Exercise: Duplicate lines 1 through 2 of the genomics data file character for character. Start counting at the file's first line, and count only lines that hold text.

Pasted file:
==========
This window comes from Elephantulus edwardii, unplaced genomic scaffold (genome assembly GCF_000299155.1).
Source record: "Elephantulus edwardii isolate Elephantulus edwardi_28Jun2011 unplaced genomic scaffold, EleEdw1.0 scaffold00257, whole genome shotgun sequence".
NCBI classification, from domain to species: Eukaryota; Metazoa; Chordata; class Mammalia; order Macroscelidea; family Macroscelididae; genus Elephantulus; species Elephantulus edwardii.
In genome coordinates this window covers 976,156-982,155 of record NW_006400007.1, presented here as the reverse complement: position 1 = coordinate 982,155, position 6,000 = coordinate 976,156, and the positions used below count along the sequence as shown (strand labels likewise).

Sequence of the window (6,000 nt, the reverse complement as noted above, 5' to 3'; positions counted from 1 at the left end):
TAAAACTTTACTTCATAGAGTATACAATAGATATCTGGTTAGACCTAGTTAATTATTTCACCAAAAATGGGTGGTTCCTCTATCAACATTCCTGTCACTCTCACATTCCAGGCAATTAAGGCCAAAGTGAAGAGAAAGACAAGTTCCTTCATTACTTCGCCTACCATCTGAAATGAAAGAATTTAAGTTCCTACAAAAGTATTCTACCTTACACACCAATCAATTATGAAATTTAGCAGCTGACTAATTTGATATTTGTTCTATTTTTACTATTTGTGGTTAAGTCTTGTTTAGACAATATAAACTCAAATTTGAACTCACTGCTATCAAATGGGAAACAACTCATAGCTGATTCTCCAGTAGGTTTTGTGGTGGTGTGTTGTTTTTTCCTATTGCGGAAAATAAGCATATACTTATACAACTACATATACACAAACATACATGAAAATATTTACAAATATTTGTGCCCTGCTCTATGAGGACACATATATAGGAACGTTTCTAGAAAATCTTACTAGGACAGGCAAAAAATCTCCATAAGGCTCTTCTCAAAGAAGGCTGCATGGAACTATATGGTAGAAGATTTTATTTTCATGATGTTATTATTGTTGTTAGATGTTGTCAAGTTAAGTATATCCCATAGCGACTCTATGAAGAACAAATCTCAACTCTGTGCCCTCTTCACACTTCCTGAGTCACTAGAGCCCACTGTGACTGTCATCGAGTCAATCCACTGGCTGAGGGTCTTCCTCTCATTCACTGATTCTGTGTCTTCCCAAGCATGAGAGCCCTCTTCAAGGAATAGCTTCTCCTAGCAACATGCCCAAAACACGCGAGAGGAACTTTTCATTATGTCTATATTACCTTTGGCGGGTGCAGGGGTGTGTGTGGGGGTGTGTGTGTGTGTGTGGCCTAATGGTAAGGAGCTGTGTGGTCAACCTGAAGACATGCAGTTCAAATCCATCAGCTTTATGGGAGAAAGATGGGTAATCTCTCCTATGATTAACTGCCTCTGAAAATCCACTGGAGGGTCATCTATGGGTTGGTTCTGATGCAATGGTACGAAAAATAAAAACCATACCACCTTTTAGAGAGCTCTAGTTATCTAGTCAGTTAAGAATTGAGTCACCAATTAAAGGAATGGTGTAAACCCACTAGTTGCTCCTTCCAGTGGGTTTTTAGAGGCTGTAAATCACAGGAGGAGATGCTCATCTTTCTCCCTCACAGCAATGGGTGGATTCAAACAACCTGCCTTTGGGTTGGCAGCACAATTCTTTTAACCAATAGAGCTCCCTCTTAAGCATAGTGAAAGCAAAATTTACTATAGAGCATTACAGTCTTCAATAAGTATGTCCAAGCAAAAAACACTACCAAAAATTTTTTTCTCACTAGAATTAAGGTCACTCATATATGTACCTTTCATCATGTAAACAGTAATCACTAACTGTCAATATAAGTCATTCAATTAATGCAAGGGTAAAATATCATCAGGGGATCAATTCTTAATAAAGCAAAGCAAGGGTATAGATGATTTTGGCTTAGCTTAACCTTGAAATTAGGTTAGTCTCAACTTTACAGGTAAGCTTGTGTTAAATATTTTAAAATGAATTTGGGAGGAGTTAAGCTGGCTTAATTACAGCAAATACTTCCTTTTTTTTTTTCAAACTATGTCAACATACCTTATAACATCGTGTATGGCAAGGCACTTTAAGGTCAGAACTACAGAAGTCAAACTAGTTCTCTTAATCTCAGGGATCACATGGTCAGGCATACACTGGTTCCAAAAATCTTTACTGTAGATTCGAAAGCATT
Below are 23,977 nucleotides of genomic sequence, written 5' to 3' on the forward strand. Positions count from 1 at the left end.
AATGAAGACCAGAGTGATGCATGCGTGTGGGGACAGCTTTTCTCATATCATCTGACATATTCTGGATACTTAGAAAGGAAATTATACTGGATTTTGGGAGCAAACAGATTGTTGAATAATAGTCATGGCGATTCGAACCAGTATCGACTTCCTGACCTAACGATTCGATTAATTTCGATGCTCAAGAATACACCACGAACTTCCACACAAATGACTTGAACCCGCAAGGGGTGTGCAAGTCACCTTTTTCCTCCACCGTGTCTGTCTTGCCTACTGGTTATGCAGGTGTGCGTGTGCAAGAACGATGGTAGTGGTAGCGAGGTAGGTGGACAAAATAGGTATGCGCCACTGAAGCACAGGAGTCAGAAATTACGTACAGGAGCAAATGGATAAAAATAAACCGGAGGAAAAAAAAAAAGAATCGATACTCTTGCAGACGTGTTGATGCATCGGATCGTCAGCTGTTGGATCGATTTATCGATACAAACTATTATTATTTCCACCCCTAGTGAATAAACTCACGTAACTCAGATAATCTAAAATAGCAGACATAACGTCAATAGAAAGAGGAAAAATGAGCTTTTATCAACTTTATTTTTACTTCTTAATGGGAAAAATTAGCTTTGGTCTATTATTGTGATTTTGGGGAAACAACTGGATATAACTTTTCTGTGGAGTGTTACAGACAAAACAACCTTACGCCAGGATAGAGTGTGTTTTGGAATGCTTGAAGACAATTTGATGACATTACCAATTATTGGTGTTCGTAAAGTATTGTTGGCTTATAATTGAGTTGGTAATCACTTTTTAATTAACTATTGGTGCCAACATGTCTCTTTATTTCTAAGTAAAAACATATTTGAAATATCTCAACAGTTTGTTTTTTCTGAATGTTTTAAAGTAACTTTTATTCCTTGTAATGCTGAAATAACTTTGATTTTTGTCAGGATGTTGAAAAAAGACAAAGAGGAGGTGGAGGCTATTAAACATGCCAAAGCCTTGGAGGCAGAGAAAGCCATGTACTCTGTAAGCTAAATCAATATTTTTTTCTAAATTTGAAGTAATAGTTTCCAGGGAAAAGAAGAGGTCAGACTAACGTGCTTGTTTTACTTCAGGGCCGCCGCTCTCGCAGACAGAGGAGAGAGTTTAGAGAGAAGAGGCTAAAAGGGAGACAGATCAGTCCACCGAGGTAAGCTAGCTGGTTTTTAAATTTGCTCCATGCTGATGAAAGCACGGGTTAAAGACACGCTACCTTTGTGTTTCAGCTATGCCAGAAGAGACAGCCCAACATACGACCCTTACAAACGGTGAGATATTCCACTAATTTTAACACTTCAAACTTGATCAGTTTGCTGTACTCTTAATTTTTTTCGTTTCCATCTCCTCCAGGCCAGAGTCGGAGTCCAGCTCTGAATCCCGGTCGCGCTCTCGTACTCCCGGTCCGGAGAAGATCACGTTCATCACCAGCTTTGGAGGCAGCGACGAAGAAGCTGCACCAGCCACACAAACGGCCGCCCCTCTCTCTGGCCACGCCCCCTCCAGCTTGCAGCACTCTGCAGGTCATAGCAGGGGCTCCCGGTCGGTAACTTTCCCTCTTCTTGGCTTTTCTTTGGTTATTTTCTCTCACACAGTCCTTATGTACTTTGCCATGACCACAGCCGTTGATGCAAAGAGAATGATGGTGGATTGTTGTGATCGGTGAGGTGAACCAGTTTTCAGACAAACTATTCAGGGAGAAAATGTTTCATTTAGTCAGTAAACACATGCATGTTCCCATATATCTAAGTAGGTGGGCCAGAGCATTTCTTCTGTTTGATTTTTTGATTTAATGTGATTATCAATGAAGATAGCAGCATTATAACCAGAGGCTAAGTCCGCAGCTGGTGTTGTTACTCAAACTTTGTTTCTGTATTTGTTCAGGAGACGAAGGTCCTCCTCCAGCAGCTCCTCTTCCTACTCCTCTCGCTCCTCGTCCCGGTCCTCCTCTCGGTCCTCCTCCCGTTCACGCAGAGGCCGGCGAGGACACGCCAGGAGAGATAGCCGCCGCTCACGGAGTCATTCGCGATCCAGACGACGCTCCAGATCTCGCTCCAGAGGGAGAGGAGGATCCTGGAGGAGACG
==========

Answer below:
This window comes from Elephantulus edwardii, unplaced genomic scaffold (genome assembly GCF_000299155.1).
Source record: "Elephantulus edwardii isolate Elephantulus edwardi_28Jun2011 unplaced genomic scaffold, EleEdw1.0 scaffold00257, whole genome shotgun sequence".